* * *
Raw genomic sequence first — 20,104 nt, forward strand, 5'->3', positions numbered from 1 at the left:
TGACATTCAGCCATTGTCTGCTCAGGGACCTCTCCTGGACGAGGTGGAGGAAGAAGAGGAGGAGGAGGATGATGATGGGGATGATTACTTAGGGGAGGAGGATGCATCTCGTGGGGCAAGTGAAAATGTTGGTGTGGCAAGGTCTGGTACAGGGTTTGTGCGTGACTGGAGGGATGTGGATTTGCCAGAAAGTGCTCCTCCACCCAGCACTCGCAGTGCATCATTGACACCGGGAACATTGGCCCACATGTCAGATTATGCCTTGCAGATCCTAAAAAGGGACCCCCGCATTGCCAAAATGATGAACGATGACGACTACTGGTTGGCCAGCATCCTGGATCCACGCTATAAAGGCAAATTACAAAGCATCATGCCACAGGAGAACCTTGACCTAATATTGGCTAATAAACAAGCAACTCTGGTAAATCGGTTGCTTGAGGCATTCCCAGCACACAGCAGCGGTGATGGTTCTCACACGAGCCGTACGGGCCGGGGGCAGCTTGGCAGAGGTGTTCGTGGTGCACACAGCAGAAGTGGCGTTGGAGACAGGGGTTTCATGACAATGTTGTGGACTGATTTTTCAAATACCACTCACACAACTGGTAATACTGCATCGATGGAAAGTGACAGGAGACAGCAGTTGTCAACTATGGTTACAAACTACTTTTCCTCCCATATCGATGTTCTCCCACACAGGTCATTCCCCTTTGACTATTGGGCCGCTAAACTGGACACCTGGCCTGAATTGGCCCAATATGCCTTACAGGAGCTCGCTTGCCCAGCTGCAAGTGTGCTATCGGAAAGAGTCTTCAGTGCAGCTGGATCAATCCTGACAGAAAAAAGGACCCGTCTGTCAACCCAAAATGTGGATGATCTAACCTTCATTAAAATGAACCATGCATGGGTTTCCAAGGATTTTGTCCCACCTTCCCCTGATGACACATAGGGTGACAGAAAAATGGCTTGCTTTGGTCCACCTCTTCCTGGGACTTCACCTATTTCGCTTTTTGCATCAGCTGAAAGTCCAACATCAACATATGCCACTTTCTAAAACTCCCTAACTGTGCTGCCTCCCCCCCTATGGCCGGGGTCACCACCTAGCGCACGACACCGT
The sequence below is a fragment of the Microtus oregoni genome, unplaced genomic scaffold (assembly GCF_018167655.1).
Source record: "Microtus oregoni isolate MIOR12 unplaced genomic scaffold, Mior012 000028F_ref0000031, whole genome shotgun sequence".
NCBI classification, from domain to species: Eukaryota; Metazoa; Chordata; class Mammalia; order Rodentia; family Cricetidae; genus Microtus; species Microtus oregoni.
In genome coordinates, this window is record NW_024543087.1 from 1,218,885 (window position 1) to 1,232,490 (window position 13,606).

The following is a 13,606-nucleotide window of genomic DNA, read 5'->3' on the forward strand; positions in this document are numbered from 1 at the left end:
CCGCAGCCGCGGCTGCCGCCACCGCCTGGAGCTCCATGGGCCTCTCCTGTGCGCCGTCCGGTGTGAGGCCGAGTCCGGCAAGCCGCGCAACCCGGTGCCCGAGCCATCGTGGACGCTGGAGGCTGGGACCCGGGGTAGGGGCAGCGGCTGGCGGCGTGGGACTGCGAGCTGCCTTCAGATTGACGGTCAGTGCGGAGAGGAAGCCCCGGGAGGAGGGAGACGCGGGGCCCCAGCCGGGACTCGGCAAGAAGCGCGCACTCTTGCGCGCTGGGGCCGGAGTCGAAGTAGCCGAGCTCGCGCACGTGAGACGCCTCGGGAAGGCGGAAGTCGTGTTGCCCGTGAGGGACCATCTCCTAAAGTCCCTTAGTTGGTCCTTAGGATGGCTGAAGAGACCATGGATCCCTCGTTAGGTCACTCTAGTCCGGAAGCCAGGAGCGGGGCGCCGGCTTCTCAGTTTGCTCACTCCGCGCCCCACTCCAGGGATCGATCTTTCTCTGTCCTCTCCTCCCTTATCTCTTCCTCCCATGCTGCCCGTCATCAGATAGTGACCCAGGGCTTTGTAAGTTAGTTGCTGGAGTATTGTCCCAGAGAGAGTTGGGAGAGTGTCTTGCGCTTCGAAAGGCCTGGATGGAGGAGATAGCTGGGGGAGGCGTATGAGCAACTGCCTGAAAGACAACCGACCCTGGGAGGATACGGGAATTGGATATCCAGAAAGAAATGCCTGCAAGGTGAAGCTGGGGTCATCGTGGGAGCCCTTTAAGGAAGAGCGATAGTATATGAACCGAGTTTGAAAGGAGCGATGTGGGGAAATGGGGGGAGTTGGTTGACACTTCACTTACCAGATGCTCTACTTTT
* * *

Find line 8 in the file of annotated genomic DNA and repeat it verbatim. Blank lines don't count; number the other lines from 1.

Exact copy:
CCGCAGCCGCGGCTGCCGCCACCGCCTGGAGCTCCATGGGCCTCTCCTGTGCGCCGTCCGGTGTGAGGCCGAGTCCGGCAAGCCGCGCAACCCGGTGCCCGAGCCATCGTGGACGCTGGAGGCTGGGACCCGGGGTAGGGGCAGCGGCTGGCGGCGTGGGACTGCGAGCTGCCTTCAGATTGACGGTCAGTGCGGAGAGGAAGCCCCGGGAGGAGGGAGACGCGGGGCCCCAGCCGGGACTCGGCAAGAAGCGCGCACTCTTGCGCGCTGGGGCCGGAGTCGAAGTAGCCGAGCTCGCGCACGTGAGACGCCTCGGGAAGGCGGAAGTCGTGTTGCCCGTGAGGGACCATCTCCTAAAGTCCCTTAGTTGGTCCTTAGGATGGCTGAAGAGACCATGGATCCCTCGTTAGGTCACTCTAGTCCGGAAGCCAGGAGCGGGGCGCCGGCTTCTCAGTTTGCTCACTCCGCGCCCCACTCCAGGGATCGATCTTTCTCTGTCCTCTCCTCCCTTATCTCTTCCTCCCATGCTGCCCGTCATCAGATAGTGACCCAGGGCTTTGTAAGTTAGTTGCTGGAGTATTGTCCCAGAGAGAGTTGGGAGAGTGTCTTGCGCTTCGAAAGGCCTGGATGGAGGAGATAGCTGGGGGAGGCGTATGAGCAACTGCCTGAAAGACAACCGACCCTGGGAGGATACGGGAATTGGATATCCAGAAAGAAATGCCTGCAAGGTGAAGCTGGGGTCATCGTGGGAGCCCTTTAAGGAAGAGCGATAGTATATGAACCGAGTTTGAAAGGAGCGATGTGGGGAAATGGGGGGAGTTGGTTGACACTTCACTTACCAGATGCTCTACTTTT